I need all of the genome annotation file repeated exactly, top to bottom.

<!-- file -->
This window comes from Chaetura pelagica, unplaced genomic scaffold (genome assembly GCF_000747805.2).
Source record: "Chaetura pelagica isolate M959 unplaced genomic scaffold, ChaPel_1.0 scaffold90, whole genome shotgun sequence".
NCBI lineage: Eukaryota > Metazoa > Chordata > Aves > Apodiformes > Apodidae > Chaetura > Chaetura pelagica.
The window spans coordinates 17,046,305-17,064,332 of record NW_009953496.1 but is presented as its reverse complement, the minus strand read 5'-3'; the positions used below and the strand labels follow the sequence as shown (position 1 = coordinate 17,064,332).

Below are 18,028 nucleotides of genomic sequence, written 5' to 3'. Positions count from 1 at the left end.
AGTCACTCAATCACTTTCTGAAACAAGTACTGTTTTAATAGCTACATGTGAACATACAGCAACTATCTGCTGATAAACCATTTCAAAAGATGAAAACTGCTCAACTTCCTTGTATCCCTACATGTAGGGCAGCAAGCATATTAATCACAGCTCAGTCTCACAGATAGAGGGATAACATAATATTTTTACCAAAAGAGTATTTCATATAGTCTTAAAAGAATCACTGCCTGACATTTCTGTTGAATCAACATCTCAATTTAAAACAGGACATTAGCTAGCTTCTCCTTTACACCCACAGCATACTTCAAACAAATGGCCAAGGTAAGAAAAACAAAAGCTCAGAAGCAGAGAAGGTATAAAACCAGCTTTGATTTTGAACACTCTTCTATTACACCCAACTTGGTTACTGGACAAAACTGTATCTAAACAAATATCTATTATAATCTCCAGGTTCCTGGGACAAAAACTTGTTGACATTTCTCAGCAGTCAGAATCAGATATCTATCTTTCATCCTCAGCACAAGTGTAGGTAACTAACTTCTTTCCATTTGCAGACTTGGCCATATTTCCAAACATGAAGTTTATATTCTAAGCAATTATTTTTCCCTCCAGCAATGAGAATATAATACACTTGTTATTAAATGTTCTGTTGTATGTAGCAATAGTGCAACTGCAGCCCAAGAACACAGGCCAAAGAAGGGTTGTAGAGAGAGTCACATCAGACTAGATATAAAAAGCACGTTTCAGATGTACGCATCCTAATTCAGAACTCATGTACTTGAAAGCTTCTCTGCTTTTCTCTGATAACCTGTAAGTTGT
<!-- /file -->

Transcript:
This window comes from Chaetura pelagica, unplaced genomic scaffold (genome assembly GCF_000747805.2).
Source record: "Chaetura pelagica isolate M959 unplaced genomic scaffold, ChaPel_1.0 scaffold90, whole genome shotgun sequence".
NCBI lineage: Eukaryota > Metazoa > Chordata > Aves > Apodiformes > Apodidae > Chaetura > Chaetura pelagica.
The window spans coordinates 17,046,305-17,064,332 of record NW_009953496.1 but is presented as its reverse complement, the minus strand read 5'-3'; the positions used below and the strand labels follow the sequence as shown (position 1 = coordinate 17,064,332).

Below are 18,028 nucleotides of genomic sequence, written 5' to 3'. Positions count from 1 at the left end.
AGTCACTCAATCACTTTCTGAAACAAGTACTGTTTTAATAGCTACATGTGAACATACAGCAACTATCTGCTGATAAACCATTTCAAAAGATGAAAACTGCTCAACTTCCTTGTATCCCTACATGTAGGGCAGCAAGCATATTAATCACAGCTCAGTCTCACAGATAGAGGGATAACATAATATTTTTACCAAAAGAGTATTTCATATAGTCTTAAAAGAATCACTGCCTGACATTTCTGTTGAATCAACATCTCAATTTAAAACAGGACATTAGCTAGCTTCTCCTTTACACCCACAGCATACTTCAAACAAATGGCCAAGGTAAGAAAAACAAAAGCTCAGAAGCAGAGAAGGTATAAAACCAGCTTTGATTTTGAACACTCTTCTATTACACCCAACTTGGTTACTGGACAAAACTGTATCTAAACAAATATCTATTATAATCTCCAGGTTCCTGGGACAAAAACTTGTTGACATTTCTCAGCAGTCAGAATCAGATATCTATCTTTCATCCTCAGCACAAGTGTAGGTAACTAACTTCTTTCCATTTGCAGACTTGGCCATATTTCCAAACATGAAGTTTATATTCTAAGCAATTATTTTTCCCTCCAGCAATGAGAATATAATACACTTGTTATTAAATGTTCTGTTGTATGTAGCAATAGTGCAACTGCAGCCCAAGAACACAGGCCAAAGAAGGGTTGTAGAGAGAGTCACATCAGACTAGATATAAAAAGCACGTTTCAGATGTACGCATCCTAATTCAGAACTCATGTACTTGAAAGCTTCTCTGCTTTTCTCTGATAACCTGTAAGTTGT